The widespread use of the Internet of Things (IoT) is systematically impacting worldwide growth in online transactions, and research from Gartner underscores that this trend shows no signs of waning.
This compounding growth in connected devices and their use in online transactions has created new challenges for merchants trying to stay compliant with a complex web of global ecommerce regulations that vary by country and state.
As merchants bear the burden of regulatory compliance, they need to be able to quickly adapt to changes to ensure competitive advantage and sustained success.
Take the popular “driver for hire” company Uber. A few years ago in India, Uber’s largest market behind the U.S., the government closed a loophole in a 2009 law. The amended law required two-step authentication (with verification codes sent via text or email) for any “card not present” transaction. In other words, the ease of the Uber app’s payment system was now illegal for the sake of added consumer protection.
This not only put the company at risk of noncompliance in India, but the change could have shut down the company’s operations in India altogether. Even though Uber acted quickly and updated its app, consider the potential negative consequences had it not been able to pivot: heavy fines, potential lawsuits or, even worse, allowing an opportunistic competitor to strategically enter the region. The ability to nimbly pivot when facing unexpected changes is what has, in part, given industry leaders like Uber market dominance.
This past November, the EU introduced legislation banning unjustified geo-blocking between European member states to boost ecommerce across the region.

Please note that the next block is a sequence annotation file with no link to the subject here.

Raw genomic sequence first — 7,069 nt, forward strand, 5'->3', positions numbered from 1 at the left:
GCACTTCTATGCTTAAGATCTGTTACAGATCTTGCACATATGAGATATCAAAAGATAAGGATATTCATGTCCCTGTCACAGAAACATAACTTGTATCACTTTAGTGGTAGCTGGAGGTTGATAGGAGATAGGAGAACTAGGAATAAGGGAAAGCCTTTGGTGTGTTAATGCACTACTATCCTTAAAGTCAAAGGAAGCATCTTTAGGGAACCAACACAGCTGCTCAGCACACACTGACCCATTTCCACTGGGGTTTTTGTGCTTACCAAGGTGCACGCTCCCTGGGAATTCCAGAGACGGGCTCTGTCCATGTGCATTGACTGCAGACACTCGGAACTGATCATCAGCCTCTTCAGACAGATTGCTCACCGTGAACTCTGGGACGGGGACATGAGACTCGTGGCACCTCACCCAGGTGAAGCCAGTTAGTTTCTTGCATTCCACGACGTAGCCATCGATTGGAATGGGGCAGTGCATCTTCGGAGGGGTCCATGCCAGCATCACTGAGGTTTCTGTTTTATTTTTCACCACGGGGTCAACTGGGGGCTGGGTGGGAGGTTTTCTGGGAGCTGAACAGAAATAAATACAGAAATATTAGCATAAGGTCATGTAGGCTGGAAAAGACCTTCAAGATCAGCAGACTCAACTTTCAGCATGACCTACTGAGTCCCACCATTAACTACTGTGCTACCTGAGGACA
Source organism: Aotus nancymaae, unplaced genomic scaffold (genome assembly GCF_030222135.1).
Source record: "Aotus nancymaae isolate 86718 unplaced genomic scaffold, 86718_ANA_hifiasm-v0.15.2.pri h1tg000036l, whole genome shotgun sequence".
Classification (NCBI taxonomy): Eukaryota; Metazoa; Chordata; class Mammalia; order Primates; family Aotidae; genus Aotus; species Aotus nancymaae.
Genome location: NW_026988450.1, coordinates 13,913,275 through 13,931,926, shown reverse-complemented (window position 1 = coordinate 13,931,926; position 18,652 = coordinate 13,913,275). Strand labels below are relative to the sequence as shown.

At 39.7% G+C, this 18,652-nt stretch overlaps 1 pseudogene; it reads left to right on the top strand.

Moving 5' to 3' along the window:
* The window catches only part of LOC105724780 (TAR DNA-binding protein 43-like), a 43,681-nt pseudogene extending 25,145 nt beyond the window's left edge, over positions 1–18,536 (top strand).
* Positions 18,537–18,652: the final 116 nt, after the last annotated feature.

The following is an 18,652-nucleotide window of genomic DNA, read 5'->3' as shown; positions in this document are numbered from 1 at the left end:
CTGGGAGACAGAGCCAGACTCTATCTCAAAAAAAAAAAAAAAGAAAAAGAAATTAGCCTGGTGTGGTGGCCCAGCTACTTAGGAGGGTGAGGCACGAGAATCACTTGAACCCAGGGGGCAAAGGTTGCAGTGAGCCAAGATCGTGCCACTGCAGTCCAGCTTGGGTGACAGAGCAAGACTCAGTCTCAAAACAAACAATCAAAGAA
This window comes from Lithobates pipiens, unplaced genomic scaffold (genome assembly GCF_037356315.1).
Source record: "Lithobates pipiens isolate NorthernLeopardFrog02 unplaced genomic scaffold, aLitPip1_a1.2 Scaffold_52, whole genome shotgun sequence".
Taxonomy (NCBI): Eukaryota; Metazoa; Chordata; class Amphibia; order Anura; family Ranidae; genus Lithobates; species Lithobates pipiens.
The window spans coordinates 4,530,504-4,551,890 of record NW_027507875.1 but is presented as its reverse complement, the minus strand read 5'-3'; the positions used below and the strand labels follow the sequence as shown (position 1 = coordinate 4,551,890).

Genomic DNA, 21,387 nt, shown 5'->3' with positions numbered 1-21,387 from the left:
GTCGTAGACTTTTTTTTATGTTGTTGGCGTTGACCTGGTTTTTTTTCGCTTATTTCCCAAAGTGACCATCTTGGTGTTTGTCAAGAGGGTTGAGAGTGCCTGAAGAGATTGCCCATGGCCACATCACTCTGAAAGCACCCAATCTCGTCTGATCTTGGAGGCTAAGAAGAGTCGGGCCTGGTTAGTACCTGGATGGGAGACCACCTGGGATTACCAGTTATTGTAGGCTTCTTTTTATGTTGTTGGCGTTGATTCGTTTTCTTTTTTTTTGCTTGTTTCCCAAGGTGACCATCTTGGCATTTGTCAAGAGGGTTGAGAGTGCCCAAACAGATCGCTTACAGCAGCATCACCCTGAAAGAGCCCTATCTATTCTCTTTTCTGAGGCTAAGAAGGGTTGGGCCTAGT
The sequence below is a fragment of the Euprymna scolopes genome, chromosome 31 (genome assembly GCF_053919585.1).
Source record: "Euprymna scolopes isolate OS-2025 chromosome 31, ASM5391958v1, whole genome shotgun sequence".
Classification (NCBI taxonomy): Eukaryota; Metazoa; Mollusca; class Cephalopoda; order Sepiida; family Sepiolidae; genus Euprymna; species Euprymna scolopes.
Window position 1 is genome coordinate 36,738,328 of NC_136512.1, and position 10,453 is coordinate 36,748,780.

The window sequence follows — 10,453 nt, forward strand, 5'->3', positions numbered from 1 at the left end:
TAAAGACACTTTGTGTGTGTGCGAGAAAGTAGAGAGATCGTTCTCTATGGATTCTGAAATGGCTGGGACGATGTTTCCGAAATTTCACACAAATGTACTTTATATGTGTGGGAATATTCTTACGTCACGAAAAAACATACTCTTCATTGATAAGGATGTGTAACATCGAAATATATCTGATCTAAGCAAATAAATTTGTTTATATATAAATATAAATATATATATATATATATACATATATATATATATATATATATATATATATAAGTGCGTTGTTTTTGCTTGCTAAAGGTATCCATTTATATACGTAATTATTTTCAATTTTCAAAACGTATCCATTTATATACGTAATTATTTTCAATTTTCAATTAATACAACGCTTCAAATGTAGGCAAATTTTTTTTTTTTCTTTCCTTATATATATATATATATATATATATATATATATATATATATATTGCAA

Geo-blocking is a discriminatory practice preventing customers from making online purchases outside of their resident nation. With the new legislation, a consumer in France, for instance, can purchase goods off a German ecommerce site instead of being re-routed to the French site, where prices may be higher.
This measure was made to promote – rather than restrict – commerce in the EU , forbidding traders from blocking or limiting customer access to their online interface based on nationality or place of residence. And while the new legislation provides a tremendous advantage for the consumer, it forces merchants to adjust how they’d previously done business. Opening up the market, merchants not only lost their price discrimination leverage, but also had to ensure they updated their payment processing and other systems to avoid business disruption and remain compliant. Ultimately, those that are flexible enough to address these requirements will thrive over less nimble competitors.
One thing is certain for merchants: as consumers buy more online, merchants need to prepare for the unexpected. The previous examples just scratch the surface when it comes to adjusting for new ecommerce regulations. Many questions remain unanswered when it comes to commerce and consumer protection, namely:
- Will products enabled with automated subscription services (think Tide detergent ordering replenishment pods) have a required notification period before an order is placed?
- Will a consumer’s electronic signature be required before an order is authorized, as in the Uber example above?
- Does information that is collected and related to health and wellness, such as fitness tracker/health band data, fall under the protection of additional medical regulations like HIPAA (in the United States)?
How merchants navigate this murky regulatory landscape is critical. Each new regulation can reset the competitive playing field, making flexibility a company’s most important asset.
Companies have every reason to be opportunistic as regulations shift and new opportunities arise. The trick is to put your company in a position to turn the inevitable complexity of global commerce compliance into a competitive advantage – something that may be giving merchants headaches now, but will be well worth the pain once the groundwork has been laid.
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